Secondly, no one wants to be part of a conversation where the other party answers with a different answer to your question. You can test this principle very easily. When you get home tonight, wait for your spouse/partner or pet to ask you a question and reply with a completely different answer. Do you get a normal or a confused response? With the advance in customer support tools, CRM tools and other methods of tracking customer engagement there is no reason for anyone in your company to respond to the customer without being aware of the conversion to date.

Lastly, no one wants to be part of a conversation where the other party does not listen to a single thing that you say. You can test this principle very easily. When you get home tonight, wait for your spouse/partner or pet to acknowledge that you are home, start a conversion and don’t let them say a single word. Do you get a happy or a mad response? If you want customers to feel part of a conversation, there needs to be a mechanism for them to feel heard. In my example above, not one of the support staff acknowledged that I was getting requests from multiple people, that I had already submitted the requested documents or made any effort to improve my experience. Nobody was listening, I can only assume they were ticking boxes on their side.

Action Point

  • Do you know where customer conversions are taking place? Do you have a call centre, email support service or social media profiles?
  • Where are customers having a conversion about your company? Just because your company does not have a Twitter profile, for instance, does not mean that your customers are having a conversion about the company on Twitter. If this is the case, I would suggest that you engage with that channel and become a part of the conversion.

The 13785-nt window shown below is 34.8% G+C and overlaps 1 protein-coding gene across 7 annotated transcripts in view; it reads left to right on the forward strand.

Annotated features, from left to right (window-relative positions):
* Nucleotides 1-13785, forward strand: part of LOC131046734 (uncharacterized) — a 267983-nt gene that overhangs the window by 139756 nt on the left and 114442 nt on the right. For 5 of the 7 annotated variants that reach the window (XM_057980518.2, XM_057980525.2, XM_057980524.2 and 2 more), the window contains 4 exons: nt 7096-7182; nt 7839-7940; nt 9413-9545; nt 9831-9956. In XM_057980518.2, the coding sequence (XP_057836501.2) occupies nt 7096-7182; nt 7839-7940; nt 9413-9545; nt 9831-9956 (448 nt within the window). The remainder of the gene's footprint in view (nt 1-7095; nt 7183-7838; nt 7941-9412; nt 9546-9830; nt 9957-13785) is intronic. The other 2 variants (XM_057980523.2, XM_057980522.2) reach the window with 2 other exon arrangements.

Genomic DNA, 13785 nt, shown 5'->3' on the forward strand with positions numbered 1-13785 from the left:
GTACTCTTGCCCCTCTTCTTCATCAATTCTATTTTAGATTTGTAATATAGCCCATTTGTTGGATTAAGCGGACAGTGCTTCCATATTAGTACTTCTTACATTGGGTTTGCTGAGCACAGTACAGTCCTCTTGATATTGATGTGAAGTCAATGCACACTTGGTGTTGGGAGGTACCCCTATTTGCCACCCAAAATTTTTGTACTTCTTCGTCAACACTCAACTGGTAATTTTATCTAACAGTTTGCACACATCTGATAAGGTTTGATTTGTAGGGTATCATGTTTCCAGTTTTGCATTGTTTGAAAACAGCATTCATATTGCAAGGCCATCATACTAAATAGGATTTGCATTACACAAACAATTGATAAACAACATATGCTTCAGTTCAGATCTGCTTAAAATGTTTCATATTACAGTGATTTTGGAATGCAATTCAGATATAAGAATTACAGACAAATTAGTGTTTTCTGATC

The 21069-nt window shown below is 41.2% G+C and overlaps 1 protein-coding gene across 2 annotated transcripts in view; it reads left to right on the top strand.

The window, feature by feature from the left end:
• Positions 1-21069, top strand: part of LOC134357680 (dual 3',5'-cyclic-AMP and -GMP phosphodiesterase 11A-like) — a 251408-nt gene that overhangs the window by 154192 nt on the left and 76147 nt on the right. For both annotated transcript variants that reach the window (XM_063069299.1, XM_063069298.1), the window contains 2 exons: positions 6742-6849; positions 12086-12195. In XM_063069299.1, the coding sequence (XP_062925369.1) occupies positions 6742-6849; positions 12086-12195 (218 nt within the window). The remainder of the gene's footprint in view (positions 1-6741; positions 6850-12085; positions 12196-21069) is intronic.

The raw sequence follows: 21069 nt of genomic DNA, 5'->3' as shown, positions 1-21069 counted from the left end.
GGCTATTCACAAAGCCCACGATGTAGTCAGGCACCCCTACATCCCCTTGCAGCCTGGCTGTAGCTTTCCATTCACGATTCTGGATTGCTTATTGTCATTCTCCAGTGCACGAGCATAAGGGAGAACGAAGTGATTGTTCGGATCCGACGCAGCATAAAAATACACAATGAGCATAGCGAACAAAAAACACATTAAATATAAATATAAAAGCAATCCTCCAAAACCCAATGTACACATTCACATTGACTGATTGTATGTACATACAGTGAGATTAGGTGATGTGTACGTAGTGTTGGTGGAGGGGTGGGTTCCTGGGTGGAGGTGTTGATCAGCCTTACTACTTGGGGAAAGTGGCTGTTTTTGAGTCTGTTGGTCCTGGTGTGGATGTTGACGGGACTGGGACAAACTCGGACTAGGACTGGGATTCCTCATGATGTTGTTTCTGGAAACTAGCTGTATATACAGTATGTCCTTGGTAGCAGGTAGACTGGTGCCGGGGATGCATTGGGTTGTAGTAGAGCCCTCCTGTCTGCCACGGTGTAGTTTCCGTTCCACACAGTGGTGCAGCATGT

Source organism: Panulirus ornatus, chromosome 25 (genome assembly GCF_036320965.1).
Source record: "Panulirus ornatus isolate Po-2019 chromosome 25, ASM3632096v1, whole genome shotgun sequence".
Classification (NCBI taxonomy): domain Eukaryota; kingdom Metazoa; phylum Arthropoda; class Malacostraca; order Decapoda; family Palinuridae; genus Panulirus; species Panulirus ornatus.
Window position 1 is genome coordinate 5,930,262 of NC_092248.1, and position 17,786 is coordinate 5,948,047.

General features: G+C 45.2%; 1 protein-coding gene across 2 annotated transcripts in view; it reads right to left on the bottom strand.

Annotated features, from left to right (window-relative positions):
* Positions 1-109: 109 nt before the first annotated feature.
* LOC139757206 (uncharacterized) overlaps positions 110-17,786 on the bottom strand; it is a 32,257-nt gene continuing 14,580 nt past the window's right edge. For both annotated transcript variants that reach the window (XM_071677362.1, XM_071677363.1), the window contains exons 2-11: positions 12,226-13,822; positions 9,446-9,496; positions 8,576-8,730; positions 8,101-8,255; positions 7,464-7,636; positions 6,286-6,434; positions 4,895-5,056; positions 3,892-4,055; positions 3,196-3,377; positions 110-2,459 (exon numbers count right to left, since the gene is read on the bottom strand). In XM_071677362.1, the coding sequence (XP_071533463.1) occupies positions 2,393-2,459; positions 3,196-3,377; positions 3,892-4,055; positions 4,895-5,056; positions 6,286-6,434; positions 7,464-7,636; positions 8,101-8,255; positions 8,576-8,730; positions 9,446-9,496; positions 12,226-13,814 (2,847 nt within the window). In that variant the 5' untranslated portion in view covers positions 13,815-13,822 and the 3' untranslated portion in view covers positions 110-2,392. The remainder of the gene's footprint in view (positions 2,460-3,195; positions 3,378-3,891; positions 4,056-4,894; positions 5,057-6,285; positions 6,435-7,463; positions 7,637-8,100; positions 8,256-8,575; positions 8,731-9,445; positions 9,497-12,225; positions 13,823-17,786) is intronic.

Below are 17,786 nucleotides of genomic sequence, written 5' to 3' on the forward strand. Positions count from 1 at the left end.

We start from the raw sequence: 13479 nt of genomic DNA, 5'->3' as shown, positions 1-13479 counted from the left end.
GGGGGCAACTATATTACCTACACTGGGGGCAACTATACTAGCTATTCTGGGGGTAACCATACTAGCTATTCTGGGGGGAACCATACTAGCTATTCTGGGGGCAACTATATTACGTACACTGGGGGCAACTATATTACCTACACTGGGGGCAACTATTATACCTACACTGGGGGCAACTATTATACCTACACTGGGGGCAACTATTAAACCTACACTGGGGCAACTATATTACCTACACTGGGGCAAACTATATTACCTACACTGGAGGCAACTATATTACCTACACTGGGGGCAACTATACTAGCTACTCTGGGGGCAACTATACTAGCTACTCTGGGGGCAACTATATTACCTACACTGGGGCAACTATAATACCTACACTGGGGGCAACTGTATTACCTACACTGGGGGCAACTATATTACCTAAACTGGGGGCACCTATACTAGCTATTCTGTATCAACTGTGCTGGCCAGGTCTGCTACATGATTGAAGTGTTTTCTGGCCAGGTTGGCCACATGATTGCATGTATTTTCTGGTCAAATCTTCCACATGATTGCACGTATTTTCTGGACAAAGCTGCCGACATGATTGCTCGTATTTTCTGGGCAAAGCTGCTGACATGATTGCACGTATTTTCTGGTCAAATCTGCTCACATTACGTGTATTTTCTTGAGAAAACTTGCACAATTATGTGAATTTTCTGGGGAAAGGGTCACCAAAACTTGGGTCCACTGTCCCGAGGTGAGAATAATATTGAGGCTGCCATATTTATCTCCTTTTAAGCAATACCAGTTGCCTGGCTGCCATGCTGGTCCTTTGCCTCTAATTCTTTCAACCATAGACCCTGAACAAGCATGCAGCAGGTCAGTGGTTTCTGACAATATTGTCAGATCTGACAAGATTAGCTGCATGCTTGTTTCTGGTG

• Do you measure your customer response times?
  • Are the relevant people in your company informed about the customer conversations taking place so that they can respond appropriately and timeously?
  • Are your customer-facing staff ticking boxes or taking the time to listen to and understand a customer’s query.
  • Are your customer-facing staff empowered to request and act on customer feedback?

Customers expect great service

This expectation is self-evident – as a customer would you be happy with poor or average service?

One of the key challenges faced by any company using the internet is how to build trust without a physical interaction. A customer cannot touch your product to feel the quality of the workmanship. Outside of a 2D photograph or video, they cannot see the image for themselves. Personal interactions are often limited and the benefits of meeting “face to face” are difficult to replicate. How can your company build trust in this environment? The answer often lies in brilliant customer service.